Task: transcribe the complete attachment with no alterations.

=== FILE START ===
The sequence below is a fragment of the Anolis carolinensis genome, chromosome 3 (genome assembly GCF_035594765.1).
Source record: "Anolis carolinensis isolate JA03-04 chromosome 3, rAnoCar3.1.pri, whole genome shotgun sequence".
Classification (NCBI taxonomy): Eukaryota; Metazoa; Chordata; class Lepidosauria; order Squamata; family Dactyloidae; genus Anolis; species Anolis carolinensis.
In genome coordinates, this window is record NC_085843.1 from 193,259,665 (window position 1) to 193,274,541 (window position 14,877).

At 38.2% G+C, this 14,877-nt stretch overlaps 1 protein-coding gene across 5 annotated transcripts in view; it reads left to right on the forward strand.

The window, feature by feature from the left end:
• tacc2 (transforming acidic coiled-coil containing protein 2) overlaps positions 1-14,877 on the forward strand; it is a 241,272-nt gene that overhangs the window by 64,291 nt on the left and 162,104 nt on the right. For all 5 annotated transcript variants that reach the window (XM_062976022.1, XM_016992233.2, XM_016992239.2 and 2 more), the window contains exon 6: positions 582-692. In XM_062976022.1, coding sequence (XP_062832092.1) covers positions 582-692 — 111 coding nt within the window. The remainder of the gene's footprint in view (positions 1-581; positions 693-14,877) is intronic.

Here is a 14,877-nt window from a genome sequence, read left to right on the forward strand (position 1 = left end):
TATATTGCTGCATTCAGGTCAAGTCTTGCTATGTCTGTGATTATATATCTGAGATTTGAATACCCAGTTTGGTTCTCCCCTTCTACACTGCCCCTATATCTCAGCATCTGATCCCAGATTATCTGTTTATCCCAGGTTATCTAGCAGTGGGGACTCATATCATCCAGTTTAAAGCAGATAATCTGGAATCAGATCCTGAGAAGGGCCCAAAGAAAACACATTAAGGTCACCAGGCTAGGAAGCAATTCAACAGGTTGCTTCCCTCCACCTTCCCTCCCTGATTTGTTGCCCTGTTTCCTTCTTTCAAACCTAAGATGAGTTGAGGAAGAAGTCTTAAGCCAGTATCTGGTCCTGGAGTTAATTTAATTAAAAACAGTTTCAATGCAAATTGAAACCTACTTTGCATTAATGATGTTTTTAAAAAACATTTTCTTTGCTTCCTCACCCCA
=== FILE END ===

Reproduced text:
The sequence below is a fragment of the Anolis carolinensis genome, chromosome 3 (genome assembly GCF_035594765.1).
Source record: "Anolis carolinensis isolate JA03-04 chromosome 3, rAnoCar3.1.pri, whole genome shotgun sequence".
Classification (NCBI taxonomy): Eukaryota; Metazoa; Chordata; class Lepidosauria; order Squamata; family Dactyloidae; genus Anolis; species Anolis carolinensis.
In genome coordinates, this window is record NC_085843.1 from 193,259,665 (window position 1) to 193,274,541 (window position 14,877).

At 38.2% G+C, this 14,877-nt stretch overlaps 1 protein-coding gene across 5 annotated transcripts in view; it reads left to right on the forward strand.

The window, feature by feature from the left end:
• tacc2 (transforming acidic coiled-coil containing protein 2) overlaps positions 1-14,877 on the forward strand; it is a 241,272-nt gene that overhangs the window by 64,291 nt on the left and 162,104 nt on the right. For all 5 annotated transcript variants that reach the window (XM_062976022.1, XM_016992233.2, XM_016992239.2 and 2 more), the window contains exon 6: positions 582-692. In XM_062976022.1, coding sequence (XP_062832092.1) covers positions 582-692 — 111 coding nt within the window. The remainder of the gene's footprint in view (positions 1-581; positions 693-14,877) is intronic.

Here is a 14,877-nt window from a genome sequence, read left to right on the forward strand (position 1 = left end):
TATATTGCTGCATTCAGGTCAAGTCTTGCTATGTCTGTGATTATATATCTGAGATTTGAATACCCAGTTTGGTTCTCCCCTTCTACACTGCCCCTATATCTCAGCATCTGATCCCAGATTATCTGTTTATCCCAGGTTATCTAGCAGTGGGGACTCATATCATCCAGTTTAAAGCAGATAATCTGGAATCAGATCCTGAGAAGGGCCCAAAGAAAACACATTAAGGTCACCAGGCTAGGAAGCAATTCAACAGGTTGCTTCCCTCCACCTTCCCTCCCTGATTTGTTGCCCTGTTTCCTTCTTTCAAACCTAAGATGAGTTGAGGAAGAAGTCTTAAGCCAGTATCTGGTCCTGGAGTTAATTTAATTAAAAACAGTTTCAATGCAAATTGAAACCTACTTTGCATTAATGATGTTTTTAAAAAACATTTTCTTTGCTTCCTCACCCCA